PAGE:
> In traditional business school theory, as products become closer and closer in a
> physical sense, the pre*** way to differentiate your product from others
> with consumers is through marketing/advertising.
True, and this often focuses on creating the perception that one product is better
than another when there is no real advantage.
> Over time it isn't unusual to
> see marketing/advertising expense make up a larger and larger amount of product
> cost. A prime example of this is Nike's Air Jordan. In the beginning (1985), the
> physical production cost was about $15 per pr. Retail - $75. Endor***t and
> marketing expenses basically doubled the cost. I'd be very curious to know how
> much endor***ts/advertising add to the costs of K2, Rossignol/Dynastar and
> Solomon products. The fact is manufacturing costs of skis CAN'T vary that much
> unless electric power is supplied by stoned hamsters or massive capital outlays.
I suspect the marketing professors would tell us that the money Salomon etc. puts
into advertising and endor***ts is an investment in providing better "information"
to help consumers make better choices. :-) It helps move towards a "perfectly
competitive market". :-)
> I think the tragedy in all of this is that many manufacturers decide that the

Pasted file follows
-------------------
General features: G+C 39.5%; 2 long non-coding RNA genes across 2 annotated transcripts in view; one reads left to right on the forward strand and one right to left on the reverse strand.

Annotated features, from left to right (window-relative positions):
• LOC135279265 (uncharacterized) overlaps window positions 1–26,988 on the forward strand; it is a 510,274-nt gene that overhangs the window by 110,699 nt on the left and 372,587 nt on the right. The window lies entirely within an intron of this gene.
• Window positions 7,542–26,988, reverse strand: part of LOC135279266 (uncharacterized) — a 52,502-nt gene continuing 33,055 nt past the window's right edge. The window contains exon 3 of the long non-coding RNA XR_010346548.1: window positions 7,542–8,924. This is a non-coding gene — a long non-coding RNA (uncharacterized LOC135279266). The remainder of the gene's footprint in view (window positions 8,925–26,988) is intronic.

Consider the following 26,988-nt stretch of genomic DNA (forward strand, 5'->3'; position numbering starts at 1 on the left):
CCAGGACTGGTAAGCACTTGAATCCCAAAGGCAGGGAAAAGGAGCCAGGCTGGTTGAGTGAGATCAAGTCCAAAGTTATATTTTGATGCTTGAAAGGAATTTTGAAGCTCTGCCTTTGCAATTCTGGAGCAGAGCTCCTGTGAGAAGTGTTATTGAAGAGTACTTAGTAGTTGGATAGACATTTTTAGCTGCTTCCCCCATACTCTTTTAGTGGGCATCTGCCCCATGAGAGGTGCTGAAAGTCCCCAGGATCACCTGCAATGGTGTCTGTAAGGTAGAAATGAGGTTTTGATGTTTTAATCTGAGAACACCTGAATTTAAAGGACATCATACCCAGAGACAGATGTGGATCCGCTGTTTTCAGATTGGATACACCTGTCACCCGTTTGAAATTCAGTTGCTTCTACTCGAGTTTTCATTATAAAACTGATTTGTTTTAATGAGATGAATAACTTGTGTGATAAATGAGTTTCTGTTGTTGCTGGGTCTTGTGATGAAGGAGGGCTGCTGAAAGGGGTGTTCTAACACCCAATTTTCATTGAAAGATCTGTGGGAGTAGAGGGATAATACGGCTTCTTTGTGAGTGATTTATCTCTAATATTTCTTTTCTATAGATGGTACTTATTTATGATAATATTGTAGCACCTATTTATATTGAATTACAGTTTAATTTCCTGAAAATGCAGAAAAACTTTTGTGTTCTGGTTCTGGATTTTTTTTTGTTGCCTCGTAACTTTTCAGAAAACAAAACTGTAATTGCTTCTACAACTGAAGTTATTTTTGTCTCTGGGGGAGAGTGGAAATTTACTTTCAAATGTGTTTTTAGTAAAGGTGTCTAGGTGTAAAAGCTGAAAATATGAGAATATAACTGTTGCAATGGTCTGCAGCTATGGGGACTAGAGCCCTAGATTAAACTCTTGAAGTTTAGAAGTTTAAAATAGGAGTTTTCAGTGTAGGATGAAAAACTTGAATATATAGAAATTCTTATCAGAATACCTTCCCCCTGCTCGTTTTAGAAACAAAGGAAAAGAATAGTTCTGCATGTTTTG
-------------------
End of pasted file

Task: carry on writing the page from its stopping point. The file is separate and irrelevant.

> endor***ts are more important than the quality of the product. K2 recently
> announced some cost cutting moves, they are moving a significant portion of
> production to China (causing Vashon Island layoffs) while maintaining the
> endor***t deals. From a more socially conscious point-of-view why didn't they
> maintain the US production and cut down on the endor***t hype?
I suspect they were convinced that the "Made in USA" "endor***t" wouldn't boost
sales as well as the "Joe Blow Hero skis K2" endor***t. They may be right. How
many adventure-seeking hedonists will choose what they perceive as a lesser ski just
to support some schmuck who works on a production line in Vashon Island? Some will,
but not many. If you can't establish the perception that your product is superior,
appeal to patriotism will get you a few more sales but won't keep you alive.
> I would think